Focus on employees in these challenging times

We know that brighter days are ahead (these skies will clear!), but that positivity is tempered by the realities of the unique and unprecedented challenges we face today. As you look at your 2020 business plan and wonder what’s going to come of such great ideas and planning efforts, what can you do to at least stay the course, if not move in a positive direction? 

Undoubtedly, business leaders will need to focus on our most critical financial metrics and creating positive and memorable member experiences has never been more important; yet we can’t forget about that third element of our survival and success equation – our employees! Employees need to be at the same level of focus. Don’t just hunker-down on the financial and member sides of your business, stretch-out to the employee side, as well. They can make or break our business now and into the future. 

Someone once said, “We don’t grow when life is easy, we grow when life throws us challenges.” Your employees are experiencing today, right this moment, many of the same challenges your business is experiencing. Where’s my future income going to come from? How am I going to pay our expenses? What will this do to our savings? Will I still be able to fulfill my financial dreams/goals?

Just as community leaders need to bring people together right now, credit union leaders need to bring everyone together, even if we’re not physically within the four walls of our offices. It can be easy to get distracted by what we can’t control when we should be laser-focused on one thing we can control: deepening our relationships with employees and showing them as much empathy and love as possible.

Following are three specific steps you should take with your teams today and over the next few months:

  1. Be as empathetic as possible. Make sure every employee knows you care about them and their situation (at and away from the office). Don’t just send out an email; get out of your office and physically meet one-on-one with each (stay six feet away!) to express your appreciation and empathy. If meeting face-to-face isn’t an option, call them. Ask them how you and/or the credit union may be able to help them deal with their challenges. Show them you value them as a person, not just an employee. 
  2. Maintain optimism. Unfortunately, most of the news we see and read today is negative. Fortunately, that creates a wonderful opportunity for positivism to shine through. Leaders should be optimistic anyway and now is an ideal time to refocus everyone on the positiveness that is your mission and the role everyone plays in executing that mission. Interject fun into the office, when possible. Don’t allow work to be more stressful than it needs to be during this time. Whether it comes naturally or not, during this time leaders need to be empathetic, compassionate, positive, and loving.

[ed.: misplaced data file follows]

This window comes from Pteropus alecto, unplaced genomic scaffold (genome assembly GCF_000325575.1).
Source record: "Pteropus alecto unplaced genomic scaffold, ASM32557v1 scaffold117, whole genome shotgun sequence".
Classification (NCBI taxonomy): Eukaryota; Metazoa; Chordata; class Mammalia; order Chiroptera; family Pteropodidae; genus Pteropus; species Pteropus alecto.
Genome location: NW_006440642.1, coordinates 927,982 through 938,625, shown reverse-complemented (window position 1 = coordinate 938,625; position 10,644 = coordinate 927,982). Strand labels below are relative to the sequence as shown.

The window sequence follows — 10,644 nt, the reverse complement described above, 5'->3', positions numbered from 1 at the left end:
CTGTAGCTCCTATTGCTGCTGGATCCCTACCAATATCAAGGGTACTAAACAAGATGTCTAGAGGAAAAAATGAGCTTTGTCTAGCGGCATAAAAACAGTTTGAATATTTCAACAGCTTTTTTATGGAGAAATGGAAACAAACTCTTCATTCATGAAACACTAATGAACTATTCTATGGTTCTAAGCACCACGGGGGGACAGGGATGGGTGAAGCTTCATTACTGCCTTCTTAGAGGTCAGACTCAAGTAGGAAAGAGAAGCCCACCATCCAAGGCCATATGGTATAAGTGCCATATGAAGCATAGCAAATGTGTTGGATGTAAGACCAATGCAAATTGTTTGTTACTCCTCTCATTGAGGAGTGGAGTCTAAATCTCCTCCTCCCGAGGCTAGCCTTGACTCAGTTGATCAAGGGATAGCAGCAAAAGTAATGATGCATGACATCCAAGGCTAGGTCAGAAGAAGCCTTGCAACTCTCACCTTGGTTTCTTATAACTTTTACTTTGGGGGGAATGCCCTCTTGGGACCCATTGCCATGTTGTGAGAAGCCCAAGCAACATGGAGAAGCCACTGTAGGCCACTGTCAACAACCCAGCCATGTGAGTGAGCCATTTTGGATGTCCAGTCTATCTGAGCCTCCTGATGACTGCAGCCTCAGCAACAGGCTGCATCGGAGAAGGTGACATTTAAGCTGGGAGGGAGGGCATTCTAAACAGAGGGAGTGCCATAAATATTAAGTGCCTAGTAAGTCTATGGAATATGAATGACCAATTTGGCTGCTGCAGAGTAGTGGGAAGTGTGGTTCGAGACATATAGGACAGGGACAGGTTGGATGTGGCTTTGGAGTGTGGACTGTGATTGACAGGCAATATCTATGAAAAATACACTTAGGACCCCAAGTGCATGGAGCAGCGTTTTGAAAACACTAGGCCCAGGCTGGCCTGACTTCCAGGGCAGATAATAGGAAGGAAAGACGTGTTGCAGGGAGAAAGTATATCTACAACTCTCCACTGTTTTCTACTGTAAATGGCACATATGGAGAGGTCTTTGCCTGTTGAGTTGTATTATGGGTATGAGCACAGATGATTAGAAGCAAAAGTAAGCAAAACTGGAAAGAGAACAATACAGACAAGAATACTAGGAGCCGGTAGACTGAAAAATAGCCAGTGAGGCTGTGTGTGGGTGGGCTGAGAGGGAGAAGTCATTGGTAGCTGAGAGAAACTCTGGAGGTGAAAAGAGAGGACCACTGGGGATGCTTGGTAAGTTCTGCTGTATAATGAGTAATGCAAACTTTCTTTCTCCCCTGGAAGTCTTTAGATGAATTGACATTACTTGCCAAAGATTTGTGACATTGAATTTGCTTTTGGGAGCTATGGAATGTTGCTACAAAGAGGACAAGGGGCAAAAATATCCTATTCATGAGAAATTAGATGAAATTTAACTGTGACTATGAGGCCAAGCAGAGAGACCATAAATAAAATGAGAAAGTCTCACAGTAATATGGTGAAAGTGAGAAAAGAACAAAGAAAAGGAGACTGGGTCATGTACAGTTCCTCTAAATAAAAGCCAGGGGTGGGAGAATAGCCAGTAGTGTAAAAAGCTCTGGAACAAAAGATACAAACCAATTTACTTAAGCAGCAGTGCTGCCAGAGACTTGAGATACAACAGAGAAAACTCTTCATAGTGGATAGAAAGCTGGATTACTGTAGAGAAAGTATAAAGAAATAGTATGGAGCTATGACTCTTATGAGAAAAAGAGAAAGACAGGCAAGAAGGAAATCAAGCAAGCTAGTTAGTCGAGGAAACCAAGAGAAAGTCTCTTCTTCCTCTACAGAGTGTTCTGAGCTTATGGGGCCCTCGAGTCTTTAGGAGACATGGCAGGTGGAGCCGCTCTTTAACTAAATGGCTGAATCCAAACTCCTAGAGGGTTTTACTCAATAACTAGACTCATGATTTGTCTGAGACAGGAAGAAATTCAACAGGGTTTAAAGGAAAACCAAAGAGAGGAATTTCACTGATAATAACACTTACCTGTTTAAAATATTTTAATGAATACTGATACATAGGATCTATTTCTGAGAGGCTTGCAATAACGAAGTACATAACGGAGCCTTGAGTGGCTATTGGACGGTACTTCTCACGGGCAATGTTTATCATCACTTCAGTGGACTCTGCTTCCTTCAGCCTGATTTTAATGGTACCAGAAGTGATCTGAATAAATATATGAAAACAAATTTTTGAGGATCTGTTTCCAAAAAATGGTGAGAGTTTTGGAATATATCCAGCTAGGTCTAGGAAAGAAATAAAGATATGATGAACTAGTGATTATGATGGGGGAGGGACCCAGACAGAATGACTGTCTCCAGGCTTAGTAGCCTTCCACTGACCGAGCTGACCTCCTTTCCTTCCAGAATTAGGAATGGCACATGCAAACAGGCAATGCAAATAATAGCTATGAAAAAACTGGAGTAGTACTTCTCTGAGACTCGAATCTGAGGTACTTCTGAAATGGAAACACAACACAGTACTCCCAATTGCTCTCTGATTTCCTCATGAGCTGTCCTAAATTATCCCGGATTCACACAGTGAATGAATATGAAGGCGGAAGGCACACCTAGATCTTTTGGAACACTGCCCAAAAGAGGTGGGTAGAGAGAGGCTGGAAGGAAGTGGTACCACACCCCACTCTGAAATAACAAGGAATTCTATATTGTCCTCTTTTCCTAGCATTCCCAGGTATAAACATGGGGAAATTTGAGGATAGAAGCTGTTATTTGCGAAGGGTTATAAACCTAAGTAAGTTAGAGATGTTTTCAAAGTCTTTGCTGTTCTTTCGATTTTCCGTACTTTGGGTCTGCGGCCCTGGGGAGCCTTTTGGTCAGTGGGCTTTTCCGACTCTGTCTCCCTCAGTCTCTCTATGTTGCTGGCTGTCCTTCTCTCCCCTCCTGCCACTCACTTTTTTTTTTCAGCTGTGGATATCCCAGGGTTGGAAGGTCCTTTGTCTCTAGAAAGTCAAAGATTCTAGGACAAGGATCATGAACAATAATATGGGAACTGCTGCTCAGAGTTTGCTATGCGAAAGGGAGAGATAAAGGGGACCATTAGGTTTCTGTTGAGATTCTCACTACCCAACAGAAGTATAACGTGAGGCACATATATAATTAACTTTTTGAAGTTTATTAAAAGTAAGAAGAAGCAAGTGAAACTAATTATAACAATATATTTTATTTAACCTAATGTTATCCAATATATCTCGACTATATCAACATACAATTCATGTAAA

3. Initiate brainstorming sessions. This may seem like an odd way to show staff that you care; but getting their input on improving work will serve as a distraction and can distance them a little bit from their stress. Ask them for their ideas on how to do their work better in the short term, during this challenging time, and long term, once things return to normal. Ask two simple yet powerful questions, “What can the credit union do to make your job better?” and “What can we all do to better serve each member and co-worker?” (Again, think today and into the future.) Try to use this time like many of us use our vacations: to stimulate fresh, new ideas to make us more successful at work.

At this time, showing employees that you care about them as much as you care about members and the balance sheet is the right thing to do – for them and your business. What you do for your members, you should do for your employees. You have the ability to “touch” each and every one of your employees . . . so make the time to do it! Help them survive and prosper during this challenge. Help position them and you and your credit union to soar when the skies clear.

Thinking back on the financial crisis of ’08 and ’09, many financial institutions floundered coming out of the gate after the economy began to improve. They weren’t prepared to take off like they should have. This time make sure your organization is not mired in the present or locked into the rear-view mirror; set your sights confidently on the future and positioning each employee to be as successful (personally and professionally) as they can possibly be. 

Another great anonymous quote: “Challenges are what make life interesting. Overcoming them is what makes them meaningful.” As an industry, economy, and country, we will overcome this challenging time. Staying focused on people’s wellbeing – at work and away from work – will maximize their loyalty and position your credit union to triumph and thrive in the future.

We know you’re too distracted right now to need our services. But, when the skies clear, let us know how we can help you get those great 2020 plans back on track. We can be reached at 636-578-3280 or www.fi-strategies.com.

Paul Robert

Paul Robert

Paul Robert has been helping financial institutions drive their retail growth strategies for over 20 years. Paul is the Chief Executive Officer for FI Strategies, LLC, a private consulting company ... Web: fi-strategies.com Details

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